One day hiking up the Llanberis path to Mt Snowdon, Wales Review
Our one aim in Wales was to hike up Mt Snowdon; I don’t know why we thought that was a good idea, but we did it.
Having never completed a proper hike before I made sure to order some hiking shoes before I went and they were essential to my journey; despite being a popular tourist attraction with a train that goes right to the summit, Mt Snowdon is still a mountain and should be treated like one.
Other recommendations include bringing layers of warm clothing since the summit is very cold and be very careful with the amount of liquids you bring as toilets are only available at the summit and hikes can take up to four hours one way.
We took the Llanderis Path up the mountain which is seen as the least picturesque but easiest path. However this is like saying you are eating the worst layer of a cake; it’s still delicious at the end of the day.
Parking for the beginning of the hike was very easy with plentiful paid spots available, but note that the other routes up the mountain have limited parking that go quickly.
Despite being the easiest path Llanderis still has its quirks with distinct rocky areas requiring some light scrambling and muddy paths. We went on a sunny day because Mt Snowdon can be very dangerous in the mountain with a section named the Killer Convex since so many accidents happen when this section ices over.
The route to reach the beginning of the Llanderis path was all flat cement for 20 minutes but at a very steep angle. I actually found this bit more difficult than many sections of the actual climb.
Starting the route officially was a very gentle climb with plenty of grass and sunshine.
There were plenty of children and cute dogs doing the climb as well.
Lots of sheep were dotted around the mountain and there was a hilarious moment where a dog fell over whilst trying to intimidate a sheep. The fool didn’t know who rules Mt Snowdon.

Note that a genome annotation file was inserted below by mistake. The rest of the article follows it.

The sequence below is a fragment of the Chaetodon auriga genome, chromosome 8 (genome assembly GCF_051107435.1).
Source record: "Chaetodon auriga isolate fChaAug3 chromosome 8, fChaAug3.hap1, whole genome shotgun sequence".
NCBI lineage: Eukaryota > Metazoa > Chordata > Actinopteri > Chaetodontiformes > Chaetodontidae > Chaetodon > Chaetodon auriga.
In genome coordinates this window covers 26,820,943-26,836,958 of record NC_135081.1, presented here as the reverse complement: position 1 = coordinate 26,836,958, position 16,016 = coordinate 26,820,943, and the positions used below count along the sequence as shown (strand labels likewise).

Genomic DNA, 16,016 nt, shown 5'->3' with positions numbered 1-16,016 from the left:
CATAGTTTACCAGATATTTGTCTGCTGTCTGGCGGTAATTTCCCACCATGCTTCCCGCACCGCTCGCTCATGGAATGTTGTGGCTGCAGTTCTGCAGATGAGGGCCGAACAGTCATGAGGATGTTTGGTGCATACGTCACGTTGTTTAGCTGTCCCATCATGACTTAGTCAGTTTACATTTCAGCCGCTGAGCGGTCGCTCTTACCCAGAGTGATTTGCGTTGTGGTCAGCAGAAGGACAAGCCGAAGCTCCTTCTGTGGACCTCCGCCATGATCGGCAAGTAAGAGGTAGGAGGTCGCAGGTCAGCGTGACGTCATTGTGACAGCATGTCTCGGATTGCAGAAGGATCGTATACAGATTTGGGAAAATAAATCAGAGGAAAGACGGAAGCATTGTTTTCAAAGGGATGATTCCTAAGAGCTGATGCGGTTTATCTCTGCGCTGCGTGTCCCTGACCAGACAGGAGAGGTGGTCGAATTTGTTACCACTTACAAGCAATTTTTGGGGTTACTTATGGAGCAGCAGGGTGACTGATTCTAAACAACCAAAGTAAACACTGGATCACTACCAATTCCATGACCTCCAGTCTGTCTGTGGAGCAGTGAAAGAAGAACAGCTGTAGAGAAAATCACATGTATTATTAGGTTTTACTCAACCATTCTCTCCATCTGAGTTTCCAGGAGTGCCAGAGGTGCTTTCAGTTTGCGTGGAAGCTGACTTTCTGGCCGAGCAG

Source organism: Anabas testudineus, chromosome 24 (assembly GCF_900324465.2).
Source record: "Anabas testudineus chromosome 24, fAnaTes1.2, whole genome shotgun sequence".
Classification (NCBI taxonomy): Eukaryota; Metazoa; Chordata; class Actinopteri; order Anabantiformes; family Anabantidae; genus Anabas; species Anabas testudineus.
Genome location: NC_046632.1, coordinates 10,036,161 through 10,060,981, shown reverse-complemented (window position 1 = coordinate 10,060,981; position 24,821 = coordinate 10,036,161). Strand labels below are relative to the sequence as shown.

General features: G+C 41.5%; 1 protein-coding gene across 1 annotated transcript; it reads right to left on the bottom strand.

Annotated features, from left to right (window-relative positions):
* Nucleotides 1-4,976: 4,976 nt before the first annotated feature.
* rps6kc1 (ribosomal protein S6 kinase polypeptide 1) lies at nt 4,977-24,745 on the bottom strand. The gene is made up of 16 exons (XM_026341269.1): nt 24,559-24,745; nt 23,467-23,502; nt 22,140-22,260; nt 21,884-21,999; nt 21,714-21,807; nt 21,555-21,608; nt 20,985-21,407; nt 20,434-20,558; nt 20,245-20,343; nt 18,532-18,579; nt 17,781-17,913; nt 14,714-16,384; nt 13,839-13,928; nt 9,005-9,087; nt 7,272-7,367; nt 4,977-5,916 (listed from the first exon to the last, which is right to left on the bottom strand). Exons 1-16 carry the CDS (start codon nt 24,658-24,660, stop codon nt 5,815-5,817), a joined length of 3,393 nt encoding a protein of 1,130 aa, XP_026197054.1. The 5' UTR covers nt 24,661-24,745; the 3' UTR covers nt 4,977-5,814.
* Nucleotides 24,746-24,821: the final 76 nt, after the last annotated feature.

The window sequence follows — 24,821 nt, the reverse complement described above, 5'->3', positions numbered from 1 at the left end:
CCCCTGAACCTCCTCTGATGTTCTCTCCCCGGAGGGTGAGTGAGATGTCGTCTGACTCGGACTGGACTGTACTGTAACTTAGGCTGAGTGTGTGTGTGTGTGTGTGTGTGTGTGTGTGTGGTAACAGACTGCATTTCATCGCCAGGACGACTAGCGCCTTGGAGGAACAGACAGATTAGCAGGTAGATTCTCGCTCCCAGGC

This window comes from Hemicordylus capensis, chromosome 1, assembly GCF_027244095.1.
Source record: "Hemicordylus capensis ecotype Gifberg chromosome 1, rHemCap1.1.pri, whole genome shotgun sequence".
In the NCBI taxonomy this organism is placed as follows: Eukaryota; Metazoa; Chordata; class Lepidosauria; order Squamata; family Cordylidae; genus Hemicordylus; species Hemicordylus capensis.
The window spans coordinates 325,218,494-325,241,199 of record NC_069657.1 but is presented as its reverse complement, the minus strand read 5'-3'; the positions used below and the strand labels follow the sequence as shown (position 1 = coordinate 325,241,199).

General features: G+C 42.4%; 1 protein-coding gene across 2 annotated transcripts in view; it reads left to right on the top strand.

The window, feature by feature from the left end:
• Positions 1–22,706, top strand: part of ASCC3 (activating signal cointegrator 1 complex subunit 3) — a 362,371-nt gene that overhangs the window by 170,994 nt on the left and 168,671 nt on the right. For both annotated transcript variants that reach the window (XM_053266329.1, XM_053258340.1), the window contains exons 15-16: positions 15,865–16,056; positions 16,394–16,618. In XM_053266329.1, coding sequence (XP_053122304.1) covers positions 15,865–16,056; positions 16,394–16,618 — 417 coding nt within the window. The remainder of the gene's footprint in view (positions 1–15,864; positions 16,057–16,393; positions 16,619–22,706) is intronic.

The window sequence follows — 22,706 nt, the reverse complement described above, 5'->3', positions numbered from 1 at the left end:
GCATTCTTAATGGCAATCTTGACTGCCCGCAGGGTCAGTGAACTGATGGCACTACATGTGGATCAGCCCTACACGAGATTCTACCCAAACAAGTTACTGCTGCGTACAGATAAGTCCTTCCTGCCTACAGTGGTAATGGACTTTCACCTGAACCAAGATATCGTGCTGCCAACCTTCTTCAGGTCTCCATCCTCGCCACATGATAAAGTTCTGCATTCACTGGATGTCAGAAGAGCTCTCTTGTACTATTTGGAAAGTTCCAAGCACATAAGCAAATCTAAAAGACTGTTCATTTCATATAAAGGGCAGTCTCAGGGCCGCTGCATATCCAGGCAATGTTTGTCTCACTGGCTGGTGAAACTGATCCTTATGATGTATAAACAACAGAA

At some point I had to tuck my camera away to concentrate on the climb, but despite this several people overtook us including lots of fit older people.
Things started to get a lot more rocky as we progressed but the views were beautiful, including that of the summit train passing us.
There was a halfway house where we had a short break.
Unfortunately it was closed for hot meals due to Covid. Wales wasn’t in lockdown at the time, but I was still surprised at the number of people attempting the climb. The 1 metre plus spacing requirements were somewhat followed at the beginning of the climb, but this was thrown out of the window as soon as we got to the trickiest slopes right after the halfway house and at the three hour portion of our hike.
This was understandable; I was more concerned with not breaking my neck and definitely dying than catching Covid and possibly dying.
But the views of the lakes and valleys were getting more impressive as we climbed.
Then at one point it added mud to the mix just to make it interesting. I most felt like giving up at this point.
When we finally reached the summit there was a long snaking queue to take a photo at the peak and we had to wait 45 minutes to take ours. This area was definitely not Covid compliant and I’m not surprised that Wales promptly went into a full lockdown around a week after our visit.
The station at the top was closed along with the toilets and cafe, so we just admired the view whilst shivering in the cold.
The surrounding nature was mesmerising and made my burning legs worth it.
Our walk back was much simpler as we followed the rail tracks. Since the station was closed we figured that the trains were no longer working. We stopped at the halfway house to eat our packed lunch since it was far too freezing at the summit to do so.
Climbing up the mountain was a matter of stamina and willpower, however going down was more about careful concentration and a healthy dose of courage at steep points.
I’m really glad I managed to climb Mt Snowdon as it offers such beautiful views and finishing the climb is a great achievement for someone who doesn’t hike often. However I can’t recommend going when Covid is still around; I thought that the pandemic would thin out the crowds to a managable number but this wasn’t the case as we could see at the summit when all the routes converge.
Opening hours: Trains run every 30 minutes from 09:00, subject to passenger demand
Traditional Diesel Service 2021 Return Tickets from Llanberis
3-15 year olds: £22.00
Disabled adult: £29.00
Disabled child: £19.00
Heritage Steam Experience 2021 Return Tickets from Llanberis
3-15 year olds: £32.00
Disabled adult: £39.00
Disabled child: £29.00
Note: Advanced bookings are subject to a £3.50 administration charge per booking, Single tickets down the mountain cannot be pre-booked and tickets are non-transferable and non-refundable